That sums up the differences between dialogue tags and action tags. So when to use them? Let’s spell them out in rules.
- A dialogue and/or action tag is NOT need for every piece of dialogue. If it’s obvious who’s speaking and the character is doing nothing, then skip the tags altogether.
- Do not bog down the writing with excessive dialogue/action tags. Even if the character is diddling about, too many tags slows down the reader.
- Try not to put long passages of action, back story, and descriptions in the middle of a conversation; again, it bogs down the story. Speech should flow naturally. Extra words between dialogue are like pauses in the middle of a conversation. So keep that in mind.
- Generally, an action tag AND a dialogue tag are not needed for one piece of speech. For example, ‘”Hey!” she said, snatching her notebook back from Bob.’ Instead, try ‘”Hey!” She snatched her notebook back from Bob.’ Notice the first is a dialogue tag with a comma, the second example is an action tag, capital “She.”
- Be sure the actions/dialogue tags are used in the proper places (beginning or ending of the sentence.) ‘He laughed. “Stop that.”‘ means something different from ‘”Stop that.” He laughed.’ The first means he laughed then spoke, the second means, he spoke then laughed. Also, keep in mind the point of view (POV). The main character isn’t going to know someone said something until after it’s already said. So, ‘Bob said, “Stop that.”‘ is wrong! if you’re not in Bob’s POV.
- If possible, avoid tags in the middle of sentences since they are distracting and indicate a pause in speech.
These guidelines are not all-inclusive. And of course I make mistakes, but don’t tell my husband. Break the guidelines at your own risk. 🙂
If you happen to know a few more to add to the list, feel free to leave a comment.
My first novel, Shadow Cat just sort of came about. I got an idea for a character, which formed into a storyline, then blossomed into a full length novel. I just wrote until I got to the end, developing the story as it fell upon paper. And when I finished, I had one heck of a mess. 🙂 It took me longer to rewrite and edit the book than it took to get the words on paper in the first place. But eventually I refined and completed it.
Somewhere along the editing, I came across a great blog by Jordan McCollum The Hero (and Heroine)’s Journey–Hero’s Journey in romance.I found it to be an excellent method for starting and avoiding writer’s block. Now I have a few stories I’ve outlined using that process. It’s become a cataloging sort of system for me, so I don’t forget the great ideas I have floating in my head. So, that’s just the basic–the outline.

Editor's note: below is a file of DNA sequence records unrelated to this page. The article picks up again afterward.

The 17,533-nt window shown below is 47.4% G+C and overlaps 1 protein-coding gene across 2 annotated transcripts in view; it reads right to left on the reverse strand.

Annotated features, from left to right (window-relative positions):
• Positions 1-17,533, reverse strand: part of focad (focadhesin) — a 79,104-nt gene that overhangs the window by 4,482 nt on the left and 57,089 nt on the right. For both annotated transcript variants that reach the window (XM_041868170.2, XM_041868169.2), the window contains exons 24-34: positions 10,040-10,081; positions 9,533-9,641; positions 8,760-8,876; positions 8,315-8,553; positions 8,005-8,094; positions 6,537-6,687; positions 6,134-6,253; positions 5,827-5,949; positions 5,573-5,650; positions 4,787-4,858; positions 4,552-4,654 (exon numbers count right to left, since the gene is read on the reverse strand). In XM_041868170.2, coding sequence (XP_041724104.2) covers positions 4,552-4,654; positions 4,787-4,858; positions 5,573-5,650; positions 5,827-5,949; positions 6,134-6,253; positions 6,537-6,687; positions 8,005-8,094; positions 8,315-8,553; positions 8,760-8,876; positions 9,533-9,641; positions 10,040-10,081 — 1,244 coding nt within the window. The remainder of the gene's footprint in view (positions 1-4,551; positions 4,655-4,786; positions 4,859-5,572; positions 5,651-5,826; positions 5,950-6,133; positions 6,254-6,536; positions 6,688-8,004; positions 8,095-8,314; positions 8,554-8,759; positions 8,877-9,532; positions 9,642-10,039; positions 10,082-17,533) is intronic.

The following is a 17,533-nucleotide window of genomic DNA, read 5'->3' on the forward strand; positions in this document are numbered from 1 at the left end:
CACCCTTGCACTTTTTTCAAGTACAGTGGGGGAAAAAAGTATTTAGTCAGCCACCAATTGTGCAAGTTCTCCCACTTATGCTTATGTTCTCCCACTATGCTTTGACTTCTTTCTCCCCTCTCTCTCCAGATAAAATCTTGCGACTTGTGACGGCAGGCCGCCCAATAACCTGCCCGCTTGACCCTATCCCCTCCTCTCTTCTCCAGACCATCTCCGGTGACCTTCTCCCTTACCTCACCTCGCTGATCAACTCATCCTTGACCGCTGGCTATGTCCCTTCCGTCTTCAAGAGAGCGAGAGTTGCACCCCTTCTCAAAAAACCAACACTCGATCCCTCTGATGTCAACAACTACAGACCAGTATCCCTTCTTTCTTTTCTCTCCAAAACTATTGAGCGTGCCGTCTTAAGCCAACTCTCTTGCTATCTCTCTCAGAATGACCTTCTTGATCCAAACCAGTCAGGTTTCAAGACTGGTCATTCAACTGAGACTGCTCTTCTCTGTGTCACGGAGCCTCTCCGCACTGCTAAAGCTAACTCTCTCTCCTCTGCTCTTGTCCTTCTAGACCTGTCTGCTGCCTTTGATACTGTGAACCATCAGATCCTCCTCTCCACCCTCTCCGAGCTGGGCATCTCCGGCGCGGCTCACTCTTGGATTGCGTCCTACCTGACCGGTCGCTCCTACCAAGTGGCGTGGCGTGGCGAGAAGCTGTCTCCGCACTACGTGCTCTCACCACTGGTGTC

A few days ago, I sifted through Akiane‘s website (child prodigy) and came across videos of her painting. It reminded me of my own writing techniques and provided a visual representation of my process (not saying my writing compares to her artwork or anything like that). I start with something simple and add layer upon layer until it’s finished.
She sits before her blank canvas (empty doc file), and an image (story) appears before her. Pulling out her chalk she sketches (outlines) the rough details before they fade from her memory, setting the foundation for a beautiful piece of work. The groundwork laid, she grabs her palette and brush (thesaurus and dictionary) and smears a glob of paint (first line) on the fabric (document), spreading it until it forms a cheek (paragraph). Another splash of color around the eyes (new paragraph) adds dimensions, but it needs more… it needs to blend (flow). She smudges the two colors, blurring (creating a bridge between sentences) until she no longer has separate entities (paragraphs/chapter)–a cheek, an eye, a chin, but a complete face (chapter/story). The image (chapter/story) is not quite realistic, the color (sentence) aren’t right. She tweaks (edits) it, adds more color. Beautiful. Pulling out her fine brush, she adds details (adjectives, power words) and replaces dull colors (inactive verbs) for brighter ones (active verbs) until she achieves the exact look and texture she wants.
She’s evolved her vague sketch (outline) to a finished painting (novel), a masterpiece. Or something like that.
If you’re like me, you can’t wait to receive the next critique of your chapter, story, novel, whatever.
“You’ve got mail.”
You click the flashing envelope one to many times and wait for the multiple windows to load. Then the critique…
Your critter has found so many things you’ve missed, and you’re so thankful s/he took the time to review your work. Then you come across something that just doesn’t jive with you. What is your critter talking about? Doesn’t s/he get it? Did s/he even read the chapter? Then the doubts kick in. Maybe you didn’t make it clear enough. Maybe you should just delete it all. STOP!
Be objective about the critiques; they’re meant to help you, not hinder you. If you take the advice of every single critter out there regardless of whether it goes against your instincts or not, your book will be TRASH. Not all advice is worthy of your book, as interesting as the opinion may be.
Read a critique with the the idea you’ll incorporate the sound advice and set the “other stuff” to the side. Writing is about artistic freedom, make it fun!
Everyone has their own particular opinions, likes and dislikes. Some people will enjoy your style, others will not. Accept that and move on.